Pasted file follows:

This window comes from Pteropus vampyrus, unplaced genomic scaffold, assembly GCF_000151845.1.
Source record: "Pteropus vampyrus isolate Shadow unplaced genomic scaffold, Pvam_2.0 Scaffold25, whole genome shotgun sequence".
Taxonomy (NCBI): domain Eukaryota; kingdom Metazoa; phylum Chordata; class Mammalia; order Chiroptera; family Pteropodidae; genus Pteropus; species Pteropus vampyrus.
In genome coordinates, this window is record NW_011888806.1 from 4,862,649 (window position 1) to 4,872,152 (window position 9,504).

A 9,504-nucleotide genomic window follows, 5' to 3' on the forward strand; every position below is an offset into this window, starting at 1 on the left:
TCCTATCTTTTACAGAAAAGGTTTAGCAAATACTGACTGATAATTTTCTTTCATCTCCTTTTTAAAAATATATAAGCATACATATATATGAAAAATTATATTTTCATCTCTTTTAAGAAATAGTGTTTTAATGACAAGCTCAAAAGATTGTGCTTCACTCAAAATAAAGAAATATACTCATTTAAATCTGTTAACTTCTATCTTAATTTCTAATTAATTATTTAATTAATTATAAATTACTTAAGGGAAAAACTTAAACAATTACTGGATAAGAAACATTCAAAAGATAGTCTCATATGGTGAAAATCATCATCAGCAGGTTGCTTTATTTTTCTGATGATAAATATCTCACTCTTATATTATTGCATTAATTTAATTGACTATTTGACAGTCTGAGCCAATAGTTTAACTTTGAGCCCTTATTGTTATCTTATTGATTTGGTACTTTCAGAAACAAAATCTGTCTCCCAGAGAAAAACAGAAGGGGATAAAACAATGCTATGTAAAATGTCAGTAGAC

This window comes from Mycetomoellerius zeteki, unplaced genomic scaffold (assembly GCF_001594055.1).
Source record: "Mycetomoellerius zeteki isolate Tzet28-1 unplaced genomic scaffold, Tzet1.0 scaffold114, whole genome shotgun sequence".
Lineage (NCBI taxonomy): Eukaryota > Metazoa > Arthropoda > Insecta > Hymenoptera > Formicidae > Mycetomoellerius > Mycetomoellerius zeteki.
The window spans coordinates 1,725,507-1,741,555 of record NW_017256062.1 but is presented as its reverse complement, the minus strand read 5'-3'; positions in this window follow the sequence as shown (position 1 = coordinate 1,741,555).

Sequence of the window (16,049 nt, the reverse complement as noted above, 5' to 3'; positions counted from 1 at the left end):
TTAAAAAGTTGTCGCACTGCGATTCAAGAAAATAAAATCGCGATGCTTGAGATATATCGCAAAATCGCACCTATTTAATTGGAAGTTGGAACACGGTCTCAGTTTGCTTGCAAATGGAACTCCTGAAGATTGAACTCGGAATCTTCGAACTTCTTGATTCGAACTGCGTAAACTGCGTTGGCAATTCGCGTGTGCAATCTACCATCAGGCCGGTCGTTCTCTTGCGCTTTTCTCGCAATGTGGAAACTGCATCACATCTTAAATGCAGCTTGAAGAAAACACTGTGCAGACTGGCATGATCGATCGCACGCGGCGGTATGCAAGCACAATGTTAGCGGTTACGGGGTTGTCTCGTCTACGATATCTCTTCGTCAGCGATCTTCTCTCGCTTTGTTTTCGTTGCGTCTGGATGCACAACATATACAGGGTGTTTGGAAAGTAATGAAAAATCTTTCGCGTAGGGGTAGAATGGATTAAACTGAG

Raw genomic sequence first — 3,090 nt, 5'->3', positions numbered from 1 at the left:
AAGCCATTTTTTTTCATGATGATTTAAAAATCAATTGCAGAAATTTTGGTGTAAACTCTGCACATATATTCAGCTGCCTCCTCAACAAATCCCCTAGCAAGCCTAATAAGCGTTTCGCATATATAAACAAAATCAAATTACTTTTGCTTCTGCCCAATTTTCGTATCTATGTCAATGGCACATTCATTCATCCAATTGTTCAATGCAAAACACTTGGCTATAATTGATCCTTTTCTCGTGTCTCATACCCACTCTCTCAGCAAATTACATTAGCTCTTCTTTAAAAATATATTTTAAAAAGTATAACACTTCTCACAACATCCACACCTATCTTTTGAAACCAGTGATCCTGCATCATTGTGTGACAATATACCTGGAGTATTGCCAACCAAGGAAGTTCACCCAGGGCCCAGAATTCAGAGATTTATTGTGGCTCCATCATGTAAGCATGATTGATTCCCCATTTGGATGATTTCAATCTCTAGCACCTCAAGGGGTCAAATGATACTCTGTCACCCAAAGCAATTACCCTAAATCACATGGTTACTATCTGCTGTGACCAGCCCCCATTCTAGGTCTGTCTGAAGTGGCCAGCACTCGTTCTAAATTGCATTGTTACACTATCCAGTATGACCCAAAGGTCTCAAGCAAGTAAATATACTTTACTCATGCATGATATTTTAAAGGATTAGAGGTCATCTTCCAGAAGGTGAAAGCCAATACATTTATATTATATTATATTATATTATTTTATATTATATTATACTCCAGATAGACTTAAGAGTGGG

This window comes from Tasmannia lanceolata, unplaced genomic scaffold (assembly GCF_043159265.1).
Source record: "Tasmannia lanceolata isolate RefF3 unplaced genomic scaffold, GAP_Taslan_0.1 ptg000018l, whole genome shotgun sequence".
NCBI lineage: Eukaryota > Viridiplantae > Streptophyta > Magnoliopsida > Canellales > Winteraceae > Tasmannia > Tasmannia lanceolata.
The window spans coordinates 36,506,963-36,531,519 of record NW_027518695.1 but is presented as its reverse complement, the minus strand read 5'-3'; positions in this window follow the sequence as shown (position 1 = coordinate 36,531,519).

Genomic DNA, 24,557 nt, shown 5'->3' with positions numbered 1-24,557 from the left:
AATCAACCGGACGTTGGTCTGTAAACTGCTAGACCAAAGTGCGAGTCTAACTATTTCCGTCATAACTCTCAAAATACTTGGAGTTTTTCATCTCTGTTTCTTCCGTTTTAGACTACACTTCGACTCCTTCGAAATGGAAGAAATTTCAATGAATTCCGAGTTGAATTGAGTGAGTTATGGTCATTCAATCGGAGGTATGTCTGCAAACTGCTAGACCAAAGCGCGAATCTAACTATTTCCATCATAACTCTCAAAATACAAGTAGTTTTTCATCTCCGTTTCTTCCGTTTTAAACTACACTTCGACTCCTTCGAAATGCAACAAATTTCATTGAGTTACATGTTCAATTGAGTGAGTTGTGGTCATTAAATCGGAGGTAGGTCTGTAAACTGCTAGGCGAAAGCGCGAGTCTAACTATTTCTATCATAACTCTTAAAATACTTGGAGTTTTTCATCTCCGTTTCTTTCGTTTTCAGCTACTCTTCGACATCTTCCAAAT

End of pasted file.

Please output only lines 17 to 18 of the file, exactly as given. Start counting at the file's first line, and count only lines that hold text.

NCBI lineage: Eukaryota > Viridiplantae > Streptophyta > Magnoliopsida > Canellales > Winteraceae > Tasmannia > Tasmannia lanceolata.
The window spans coordinates 36,506,963-36,531,519 of record NW_027518695.1 but is presented as its reverse complement, the minus strand read 5'-3'; positions in this window follow the sequence as shown (position 1 = coordinate 36,531,519).